Local’s book makes music easy

2017-12-12 06:01
Rus NerwichPHOTOS: Nomzamo Yuku

Rus NerwichPHOTOS: Nomzamo Yuku

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A Woodstock-based musician has published his first book aimed at inspiring young artists to be creative in music.

Rus Nerwich says his Tones of Note Journal in Music is an attempt to show young artists that music can be educational and needs educated people in order to convey the correct messages.

Nerwich says while many artists succeed in the music industry without education, there is a difference between a professional musician and someone who simply has a good voice.

The colourful book, with drawings of music instruments on the cover, is designed to let artists compose music in an easy format, guided by rules from professionals on how to use instruments.

Nerwich says the book is suitable for people of all ages. He says it was inspired by his music students’ eagerness to be creative and use free-hand writing to compose music and play instruments.

He says the guidelines for students and section to make notes make his book stand out from the books that are already on the market. He says he created his book by imagining someone expressing his thoughts through music.

Nerwich explains that the book “includes hand-illustrated ledger lines, insightful questions for eliciting educational conversations and funky illustrations, all of which focus on developing and enriching learners in their journey in music. The content has a balance of South African and international artists, as well as a variety of instruments, giving students the scope of music in different genres and their connection to the sounds they produce.”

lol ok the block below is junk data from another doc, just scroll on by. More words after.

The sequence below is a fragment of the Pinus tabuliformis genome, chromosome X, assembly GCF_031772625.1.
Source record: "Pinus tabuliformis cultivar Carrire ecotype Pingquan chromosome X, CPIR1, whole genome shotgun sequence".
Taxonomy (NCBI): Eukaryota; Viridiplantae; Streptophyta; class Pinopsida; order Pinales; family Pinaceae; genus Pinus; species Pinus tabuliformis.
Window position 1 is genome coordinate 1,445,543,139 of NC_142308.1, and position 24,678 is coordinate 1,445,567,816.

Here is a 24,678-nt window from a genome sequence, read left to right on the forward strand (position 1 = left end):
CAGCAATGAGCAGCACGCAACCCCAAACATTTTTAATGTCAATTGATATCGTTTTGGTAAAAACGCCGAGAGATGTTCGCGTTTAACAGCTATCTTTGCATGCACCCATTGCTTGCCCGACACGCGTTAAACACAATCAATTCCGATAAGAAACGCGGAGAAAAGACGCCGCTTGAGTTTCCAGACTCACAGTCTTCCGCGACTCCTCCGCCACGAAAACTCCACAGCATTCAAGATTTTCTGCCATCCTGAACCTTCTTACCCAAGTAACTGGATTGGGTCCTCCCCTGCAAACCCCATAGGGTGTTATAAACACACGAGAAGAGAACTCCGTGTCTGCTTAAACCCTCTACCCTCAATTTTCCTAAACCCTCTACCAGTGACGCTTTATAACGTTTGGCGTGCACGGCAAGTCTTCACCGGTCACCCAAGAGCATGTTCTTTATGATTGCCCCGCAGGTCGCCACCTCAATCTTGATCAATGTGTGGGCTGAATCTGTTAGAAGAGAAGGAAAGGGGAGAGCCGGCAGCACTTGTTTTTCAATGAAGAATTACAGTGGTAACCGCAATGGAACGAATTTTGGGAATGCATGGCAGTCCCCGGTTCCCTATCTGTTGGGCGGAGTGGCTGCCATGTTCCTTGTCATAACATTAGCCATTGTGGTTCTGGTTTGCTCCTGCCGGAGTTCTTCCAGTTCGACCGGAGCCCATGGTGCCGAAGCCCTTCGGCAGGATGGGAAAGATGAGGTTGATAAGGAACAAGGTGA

He says he felt he needed to do more than offer classes and work with artists at his Woodstock Music Academy.

The book is one of his projects to empower individuals and groups to do better in music. The book is currently used through the partnership Nerwich has with Lalela, an NGO based in Hout Bay, and is sold from their premises in Albert Road.

He says: “Learning to read and write music as a child assists with motivation and structure, hones temporal processing and orienting attention, and heightens reading and verbal memory. Musical training lays down neural scaffolding that improves the brain’s ability to hardwire connections between various brain regions. The routine also improves focus, reduces stress and could act as an antidote for the pressure that children feel to do well on standardised testing.”

One of his music students, Genevieve Minaar, says she is excited about the book because it has made is easy for her to understand the notes. She says she does music as a hobby but she finds it important to not just sing but to do it in a correct way.

Zimasile Sibothobotho, a music coach at Lalela, says he finds the book interesting and it has made their students easily understand the rules of instruments. He wishes that music teachers at school and those who want to learn more about music could take advantage of the book.

He says he is grateful to Nerwich for his continuous attempt to empower young artists and contribute to promoting the educational side of music in Cape Town.

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